Tag: David Kahn

Kevin Love, Tim Duncan

Kevin Love’s past the Wolves not giving him the max extension. (Note: Totally not over it.)


When the Timberwolves decided not to give Kevin Love, All-Star, dominant rebounder, scorer, and best player on the team the max extension of five years, smart basketball fans largely had the same reaction:

“Why in God’s name would you not give Kevin Love the five-year max?”

The answer lies somewhere in the bowels of the Wolves’ front office and their relationship with Love, as well as their desire to hold onto the five-year extension in case they want to give it to Ricky Rubio should he prove eligible and worthy.

Love talked pretty openly about being disappointed with the decision, and it continues to boggle the mind why this worked out his way. In an interview with the National Post, Love talked about that whole experience, and says he’s over it. After, you know, not being over it for a full paragraph.


“That’s because I wanted to be here,” Love said, slapping his hand on the arm of a chair to stress the point. “I wanted them to say, ’When people think Minnesota Timberwolves, they think Kevin Love.’ And I felt with my contract we didn’t really do that.”

Owner Glen Taylor and president of basketball operations David Kahn wanted to keep maximum flexibility with the payroll. So they were hesitant to offer the five-year maximum to Love or any other player, for that matter.

“There’s a lot of stuff behind the scenes that people didn’t know about and they will never know about,” Love said. “A lot of people looked at me and said, ’Oh, he doesn’t want a four-year deal?’ No. I wanted to be the guy. I wanted to be THEIR guy. The fact that I worked as hard as I possibly could and made my mark in many different ways, even after last season, I felt I was a little bit slighted. At this point I’m past that now.”

via Timberwolves’ Kevin Love taking next step to make playoffs | NBA | Sports | National Post.

This is going to be an issue when the three years is up (he signed for four years with a player option in the fourth year). The Wolves are going to have to pony up and by that time, if things haven’t turned around as far as winning, Love will be gone. Splitsville. Adios. The money is always hugely important for players but it’s not the only thing.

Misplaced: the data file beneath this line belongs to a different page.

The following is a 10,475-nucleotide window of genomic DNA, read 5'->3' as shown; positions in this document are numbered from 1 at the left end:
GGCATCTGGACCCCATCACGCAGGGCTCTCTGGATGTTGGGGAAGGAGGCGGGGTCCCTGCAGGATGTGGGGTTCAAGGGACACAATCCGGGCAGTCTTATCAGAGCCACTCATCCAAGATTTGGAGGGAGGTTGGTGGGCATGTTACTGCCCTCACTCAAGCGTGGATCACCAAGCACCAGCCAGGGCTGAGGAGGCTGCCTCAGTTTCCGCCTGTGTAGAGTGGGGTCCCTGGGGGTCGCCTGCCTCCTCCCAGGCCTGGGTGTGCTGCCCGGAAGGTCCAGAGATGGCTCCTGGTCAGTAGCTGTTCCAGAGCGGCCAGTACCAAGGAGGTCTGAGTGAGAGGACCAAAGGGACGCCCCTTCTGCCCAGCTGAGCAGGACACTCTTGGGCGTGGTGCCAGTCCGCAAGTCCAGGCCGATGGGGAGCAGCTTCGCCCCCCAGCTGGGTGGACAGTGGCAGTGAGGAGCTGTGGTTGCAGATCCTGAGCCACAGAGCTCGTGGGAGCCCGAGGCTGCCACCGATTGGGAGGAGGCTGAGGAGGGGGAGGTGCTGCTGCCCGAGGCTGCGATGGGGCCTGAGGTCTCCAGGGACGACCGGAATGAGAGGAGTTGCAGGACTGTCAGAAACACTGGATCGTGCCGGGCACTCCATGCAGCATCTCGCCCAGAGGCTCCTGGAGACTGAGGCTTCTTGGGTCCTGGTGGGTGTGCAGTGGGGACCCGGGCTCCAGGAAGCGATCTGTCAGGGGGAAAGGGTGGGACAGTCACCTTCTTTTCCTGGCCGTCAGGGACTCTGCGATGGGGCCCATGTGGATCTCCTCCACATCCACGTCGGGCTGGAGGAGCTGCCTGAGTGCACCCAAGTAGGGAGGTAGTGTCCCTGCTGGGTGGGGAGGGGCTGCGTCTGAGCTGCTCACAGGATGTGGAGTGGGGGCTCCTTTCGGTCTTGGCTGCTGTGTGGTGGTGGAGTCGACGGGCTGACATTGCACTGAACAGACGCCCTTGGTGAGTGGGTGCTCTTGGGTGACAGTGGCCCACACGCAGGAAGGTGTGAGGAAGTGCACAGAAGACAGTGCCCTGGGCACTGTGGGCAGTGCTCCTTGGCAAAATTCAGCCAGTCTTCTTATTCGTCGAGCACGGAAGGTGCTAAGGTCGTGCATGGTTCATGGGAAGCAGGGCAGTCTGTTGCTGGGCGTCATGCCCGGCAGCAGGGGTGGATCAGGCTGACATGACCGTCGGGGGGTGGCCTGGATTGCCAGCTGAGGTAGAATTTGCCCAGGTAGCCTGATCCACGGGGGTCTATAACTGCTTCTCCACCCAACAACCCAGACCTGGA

Love goes on to say that his disappointment has been quelled by the additions to the team. They’re better. They should make the playoffs this season, provided Rubio gets back to at least 75% of himself. But that won’t be enough. They have to go from terrible, to bad, to pretty good, to a playoff team, to a contending team. And there’s not a super amount of time for that. The Wolves could have bought themselves more time, but chose to go in a different direction. It’s on them, and Love, to make sure the mistake doesn’t turn out to be fatal for the franchise.

HT: HoopsHype

Kahn thinks Minnesota is a playoff team if they stay healthy


David Kahn is right.

The Minnesota general manager thinks that if the Minnesota Timberwolves can stay healthy next season, they are a playoff team. He’s right.

Here is what he said to Brian Sansevere of the Pioneer Press.

If we stay healthy. We learned the hard way last year what that means. Last year, we were fighting for a playoff spot, and through two-thirds of the season things were moving on a nice incline. And all of a sudden, the world came to an end in a matter of a few weeks (after rookie point guard Ricky Rubio suffered a season-ending knee injury). If we stay healthy, we should be competing for a playoff spot.

Kahn brought in some good depth with the Timberwolves — Andrei Kirilenko, Chase Budinger, Greg Stiemsma and Alexey Shved (who has impressed playing both guard spots for Russia in the Olympics). Minnesota needs to get Rubio back because his creativity and understanding of spacing gets guys better, cleaner looks. They need those buckets. They need to play better team defense, too.

But Minnesota should be better this year. They should be a playoff team.

Timberwolves bringing back GM David Kahn for another year


We are going to have David Kahn to kick around for another year.

Minnesota owner Glen Taylor told the Pioneer Press the team plans to bring David Kahn back next season. Kahn is in the final year of his deal but the team has two one-year options and they are picking one up.

“I like David; I’m happy with him,” Taylor said.

Taylor said he and Kahn will firm up the option at season’s end. The Wolves (21-19), who play host to the Los Angeles Lakers tonight, are tied with Kevin McHale’s Houston Rockets for the eighth playoff spot in the Western Conference.

It’s weird to type this but here goes — Kahn deserves to be back.

His Ricky Rubio gambit has paid off in droves, Kevin Love has evolved into a star and by brining in Rick Adelman as coach this is suddenly a team that has to be respected in the West. They may well reach the playoffs this season.